August Beef and Forage Tips for Producers
- Foot rot generally occurs in adult cattle. It causes sudden onset of severe lameness and sometimes a mild fever. Often times the coronet (the junction between the hoof and hairline) is swollen. It is common to see foot rot in the heat of the summer.
- Pink eye is a troublesome disease throughout the summer caused by bacteria in combination with external irritants such as face flies, UV light, dust and plant seeds. For prevention or treatment, follow advice of a veterinarian.
- Horn flies can become a problem late in the summer especially when fly tags can lose their effectiveness. Monitor fly population on cattle and treat if necessary. Remove fly tags after they lose their effectiveness to help prevent fly populations developing chemical resistance.
- Free choice mineral is just as important during the hot summer months as any other time of the year.
Fall Calving Herds
- It is important for the cows to maintain a good body condition (BCS 5 to 6) as they enter the fall calving season. Cows at BCS at a 4 or below breed back at a much longer interval and less frequently than those in 5-6 condition.
- It is important to be prepared for the fall calving season. Check calving supplies. Supplies may include bucket, disinfectant (Nolvasan), antiseptic soap (Nolvasan scrub), OB sleeves, OB lubricant, OB chains, OB handles, calf puller, etc.
- Heifers should weigh 65% of their mature weight before their first breeding.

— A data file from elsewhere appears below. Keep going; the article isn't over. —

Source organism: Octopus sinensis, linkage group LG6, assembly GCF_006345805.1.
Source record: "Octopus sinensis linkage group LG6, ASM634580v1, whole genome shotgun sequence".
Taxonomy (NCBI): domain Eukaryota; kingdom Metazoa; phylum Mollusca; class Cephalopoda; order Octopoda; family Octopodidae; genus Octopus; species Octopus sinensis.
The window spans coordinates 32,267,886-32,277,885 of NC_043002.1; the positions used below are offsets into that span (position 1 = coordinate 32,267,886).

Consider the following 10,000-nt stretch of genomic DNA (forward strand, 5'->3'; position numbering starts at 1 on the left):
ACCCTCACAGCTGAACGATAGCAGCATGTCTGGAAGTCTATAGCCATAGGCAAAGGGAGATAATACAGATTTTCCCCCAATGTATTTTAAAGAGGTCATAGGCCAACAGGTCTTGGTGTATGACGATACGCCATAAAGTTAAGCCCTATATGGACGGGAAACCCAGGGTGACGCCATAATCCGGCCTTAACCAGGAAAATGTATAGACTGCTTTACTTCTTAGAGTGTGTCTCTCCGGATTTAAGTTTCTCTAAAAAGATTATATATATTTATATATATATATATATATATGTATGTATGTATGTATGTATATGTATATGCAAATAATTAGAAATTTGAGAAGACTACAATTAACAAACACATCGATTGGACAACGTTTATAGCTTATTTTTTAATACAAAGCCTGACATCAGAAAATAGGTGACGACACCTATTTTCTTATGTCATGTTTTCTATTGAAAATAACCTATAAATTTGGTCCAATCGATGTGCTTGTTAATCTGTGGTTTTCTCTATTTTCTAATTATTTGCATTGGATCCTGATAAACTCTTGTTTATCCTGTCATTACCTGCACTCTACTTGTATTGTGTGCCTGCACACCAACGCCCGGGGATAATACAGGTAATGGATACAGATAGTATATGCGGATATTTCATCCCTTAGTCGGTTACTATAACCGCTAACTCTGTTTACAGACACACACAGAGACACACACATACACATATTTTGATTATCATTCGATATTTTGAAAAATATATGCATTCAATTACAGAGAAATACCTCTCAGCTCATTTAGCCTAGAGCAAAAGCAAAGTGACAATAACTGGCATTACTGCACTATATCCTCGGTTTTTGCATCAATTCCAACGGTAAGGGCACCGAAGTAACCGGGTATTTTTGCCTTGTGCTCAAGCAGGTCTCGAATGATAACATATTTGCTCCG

Spring Calving Herds
- Vaccinate heifers for brucellosis. Vaccinate calves prior to weaning. Calves should be weaned at least 45 days prior to sale, castrated, dehorned, and vaccinated with IBR, BVD, , BRSV (a 4- or 5-way viral vaccine), 7-way clostridial vaccine (Blackleg), Pasteurella haemolytica (recently renamed Mannheimia haemolytica) also containing leukotoxoid, Pasteurella multocida, and Haemophilus somnus. Some of these vaccinations can be purchased in combination.
- Body condition score the cows to determine if it is necessary to wean calves early.
- Plan marketing program for weaned calves.
Forage/Grazing Management Tips
- Rainfall has been abundant. If you have excess forage to graze, rotate pastures on a weekly basis to keep grass in a growing stage. This will be worthwhile if drought sets in during late summer. (Savings from improved grazing management = 2-3 weeks more grazing when drought hits)
- Stockpile one or two bermudagrass pastures to be stockpiled for fall grazing.
- Clip or graze off old bermuda forage to a 2 to 3-inch stubble
- Apply 50-60 lbs/acre of nitrogen fertilizer between August 1 and 15
- Defer grazing until October. Savings from grazing stockpiled forage instead of feeding hay = $25-$50 per animal unit or $50-$75 per acre of forage stockpiled.
- Pick a tall fescue field to stockpile for winter grazing.
- Clip or graze off old fescue forage to a 3-inch stubble by the end of August.
- Apply 50-60 lbs. /acre of nitrogen fertilizer in early September.
- Defer grazing until late November or early December.
For more information, refer to factsheet 3133 "Grazing Stockpiled Forages to Reduce Hay Feeding During Fall & Winter”: http://www.uaex.edu/publications/PDF/FSA-3133.pdf
For more information on beef cattle/forage production, contact the University of Arkansas Division of Agriculture Cooperative Extension Service at 870-425-2335.
By Brad Runsick
County Extension Agent - Staff Chair
The Cooperative Extension Service
U of A System Division of Agriculture
Media Contact: Brad Runsick
County Extension Agent - Staff Chair
U of A Division of Agriculture
Cooperative Extension Service
3 East 9th St. Mountain Home AR 72653
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